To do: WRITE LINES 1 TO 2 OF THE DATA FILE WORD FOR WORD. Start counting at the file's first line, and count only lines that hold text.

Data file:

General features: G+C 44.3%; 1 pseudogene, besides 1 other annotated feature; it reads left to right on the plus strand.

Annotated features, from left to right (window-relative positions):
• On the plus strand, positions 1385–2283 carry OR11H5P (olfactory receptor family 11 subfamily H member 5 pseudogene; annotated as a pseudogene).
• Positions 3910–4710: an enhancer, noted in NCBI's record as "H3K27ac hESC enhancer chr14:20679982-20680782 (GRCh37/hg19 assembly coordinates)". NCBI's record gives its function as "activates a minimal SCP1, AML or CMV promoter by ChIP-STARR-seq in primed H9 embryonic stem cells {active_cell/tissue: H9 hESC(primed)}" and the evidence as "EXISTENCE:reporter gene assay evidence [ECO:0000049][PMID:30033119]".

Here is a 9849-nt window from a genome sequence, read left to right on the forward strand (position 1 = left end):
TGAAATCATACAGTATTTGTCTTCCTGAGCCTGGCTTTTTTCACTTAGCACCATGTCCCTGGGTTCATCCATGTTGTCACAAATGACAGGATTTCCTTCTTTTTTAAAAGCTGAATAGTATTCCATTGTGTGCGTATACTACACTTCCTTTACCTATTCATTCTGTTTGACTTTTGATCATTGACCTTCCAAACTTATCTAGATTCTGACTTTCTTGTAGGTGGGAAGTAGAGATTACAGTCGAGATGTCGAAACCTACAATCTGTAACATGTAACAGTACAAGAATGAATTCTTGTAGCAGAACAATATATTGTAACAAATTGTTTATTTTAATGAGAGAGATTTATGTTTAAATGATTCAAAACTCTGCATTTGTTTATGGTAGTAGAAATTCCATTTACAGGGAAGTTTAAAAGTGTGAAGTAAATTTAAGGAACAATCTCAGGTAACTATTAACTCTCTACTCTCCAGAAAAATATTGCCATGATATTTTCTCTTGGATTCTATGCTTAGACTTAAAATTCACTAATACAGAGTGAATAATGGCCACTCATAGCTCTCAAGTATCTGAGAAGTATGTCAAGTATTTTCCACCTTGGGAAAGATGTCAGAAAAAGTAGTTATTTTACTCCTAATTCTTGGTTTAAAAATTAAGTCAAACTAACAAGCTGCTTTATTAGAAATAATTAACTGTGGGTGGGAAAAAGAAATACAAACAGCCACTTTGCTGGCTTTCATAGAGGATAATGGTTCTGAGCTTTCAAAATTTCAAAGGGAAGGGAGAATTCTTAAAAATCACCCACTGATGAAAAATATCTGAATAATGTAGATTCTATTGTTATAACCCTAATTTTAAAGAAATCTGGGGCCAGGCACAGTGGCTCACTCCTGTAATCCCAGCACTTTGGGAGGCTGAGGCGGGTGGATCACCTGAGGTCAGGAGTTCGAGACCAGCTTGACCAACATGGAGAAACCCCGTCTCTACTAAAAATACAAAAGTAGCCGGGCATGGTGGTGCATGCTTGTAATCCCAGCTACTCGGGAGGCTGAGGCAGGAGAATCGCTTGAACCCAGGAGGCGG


General features: G+C 44.3%; 1 pseudogene, besides 1 other annotated feature; it reads left to right on the plus strand.

Annotated features, from left to right (window-relative positions):